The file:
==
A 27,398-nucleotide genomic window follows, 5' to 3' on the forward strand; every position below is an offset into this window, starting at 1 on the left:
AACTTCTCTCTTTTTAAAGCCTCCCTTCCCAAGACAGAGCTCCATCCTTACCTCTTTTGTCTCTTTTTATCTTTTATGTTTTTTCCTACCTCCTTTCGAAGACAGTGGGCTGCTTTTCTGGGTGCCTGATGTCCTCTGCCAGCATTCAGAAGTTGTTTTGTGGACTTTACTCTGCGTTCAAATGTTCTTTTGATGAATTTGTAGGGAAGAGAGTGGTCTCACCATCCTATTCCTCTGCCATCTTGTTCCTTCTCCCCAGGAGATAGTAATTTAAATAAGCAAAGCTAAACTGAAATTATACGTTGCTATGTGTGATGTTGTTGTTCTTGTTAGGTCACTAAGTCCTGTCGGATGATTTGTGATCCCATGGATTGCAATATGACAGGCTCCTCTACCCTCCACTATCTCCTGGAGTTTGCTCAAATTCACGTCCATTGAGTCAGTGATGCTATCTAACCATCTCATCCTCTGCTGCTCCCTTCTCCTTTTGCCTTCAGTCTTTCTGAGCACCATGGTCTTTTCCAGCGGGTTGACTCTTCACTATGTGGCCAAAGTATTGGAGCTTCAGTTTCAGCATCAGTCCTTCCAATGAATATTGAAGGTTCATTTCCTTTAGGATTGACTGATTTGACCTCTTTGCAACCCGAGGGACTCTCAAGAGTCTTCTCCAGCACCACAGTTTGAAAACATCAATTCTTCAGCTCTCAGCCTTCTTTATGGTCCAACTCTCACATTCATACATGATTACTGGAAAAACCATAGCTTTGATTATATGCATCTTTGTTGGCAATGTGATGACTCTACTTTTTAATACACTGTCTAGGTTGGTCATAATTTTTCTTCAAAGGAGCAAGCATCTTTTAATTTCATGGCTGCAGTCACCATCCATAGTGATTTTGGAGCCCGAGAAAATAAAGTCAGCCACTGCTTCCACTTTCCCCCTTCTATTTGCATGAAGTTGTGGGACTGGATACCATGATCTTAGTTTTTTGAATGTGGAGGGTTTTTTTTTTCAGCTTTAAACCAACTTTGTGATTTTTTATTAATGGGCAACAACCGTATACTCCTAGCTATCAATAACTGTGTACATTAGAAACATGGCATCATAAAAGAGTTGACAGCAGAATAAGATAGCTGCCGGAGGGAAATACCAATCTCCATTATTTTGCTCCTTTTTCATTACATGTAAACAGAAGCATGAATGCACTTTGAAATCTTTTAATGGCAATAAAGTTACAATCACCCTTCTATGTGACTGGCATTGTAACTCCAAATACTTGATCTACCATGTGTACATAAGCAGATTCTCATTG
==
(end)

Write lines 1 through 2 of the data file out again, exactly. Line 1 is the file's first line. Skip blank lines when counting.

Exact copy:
A 27,398-nucleotide genomic window follows, 5' to 3' on the forward strand; every position below is an offset into this window, starting at 1 on the left:
AACTTCTCTCTTTTTAAAGCCTCCCTTCCCAAGACAGAGCTCCATCCTTACCTCTTTTGTCTCTTTTTATCTTTTATGTTTTTTCCTACCTCCTTTCGAAGACAGTGGGCTGCTTTTCTGGGTGCCTGATGTCCTCTGCCAGCATTCAGAAGTTGTTTTGTGGACTTTACTCTGCGTTCAAATGTTCTTTTGATGAATTTGTAGGGAAGAGAGTGGTCTCACCATCCTATTCCTCTGCCATCTTGTTCCTTCTCCCCAGGAGATAGTAATTTAAATAAGCAAAGCTAAACTGAAATTATACGTTGCTATGTGTGATGTTGTTGTTCTTGTTAGGTCACTAAGTCCTGTCGGATGATTTGTGATCCCATGGATTGCAATATGACAGGCTCCTCTACCCTCCACTATCTCCTGGAGTTTGCTCAAATTCACGTCCATTGAGTCAGTGATGCTATCTAACCATCTCATCCTCTGCTGCTCCCTTCTCCTTTTGCCTTCAGTCTTTCTGAGCACCATGGTCTTTTCCAGCGGGTTGACTCTTCACTATGTGGCCAAAGTATTGGAGCTTCAGTTTCAGCATCAGTCCTTCCAATGAATATTGAAGGTTCATTTCCTTTAGGATTGACTGATTTGACCTCTTTGCAACCCGAGGGACTCTCAAGAGTCTTCTCCAGCACCACAGTTTGAAAACATCAATTCTTCAGCTCTCAGCCTTCTTTATGGTCCAACTCTCACATTCATACATGATTACTGGAAAAACCATAGCTTTGATTATATGCATCTTTGTTGGCAATGTGATGACTCTACTTTTTAATACACTGTCTAGGTTGGTCATAATTTTTCTTCAAAGGAGCAAGCATCTTTTAATTTCATGGCTGCAGTCACCATCCATAGTGATTTTGGAGCCCGAGAAAATAAAGTCAGCCACTGCTTCCACTTTCCCCCTTCTATTTGCATGAAGTTGTGGGACTGGATACCATGATCTTAGTTTTTTGAATGTGGAGGGTTTTTTTTTTCAGCTTTAAACCAACTTTGTGATTTTTTATTAATGGGCAACAACCGTATACTCCTAGCTATCAATAACTGTGTACATTAGAAACATGGCATCATAAAAGAGTTGACAGCAGAATAAGATAGCTGCCGGAGGGAAATACCAATCTCCATTATTTTGCTCCTTTTTCATTACATGTAAACAGAAGCATGAATGCACTTTGAAATCTTTTAATGGCAATAAAGTTACAATCACCCTTCTATGTGACTGGCATTGTAACTCCAAATACTTGATCTACCATGTGTACATAAGCAGATTCTCATTG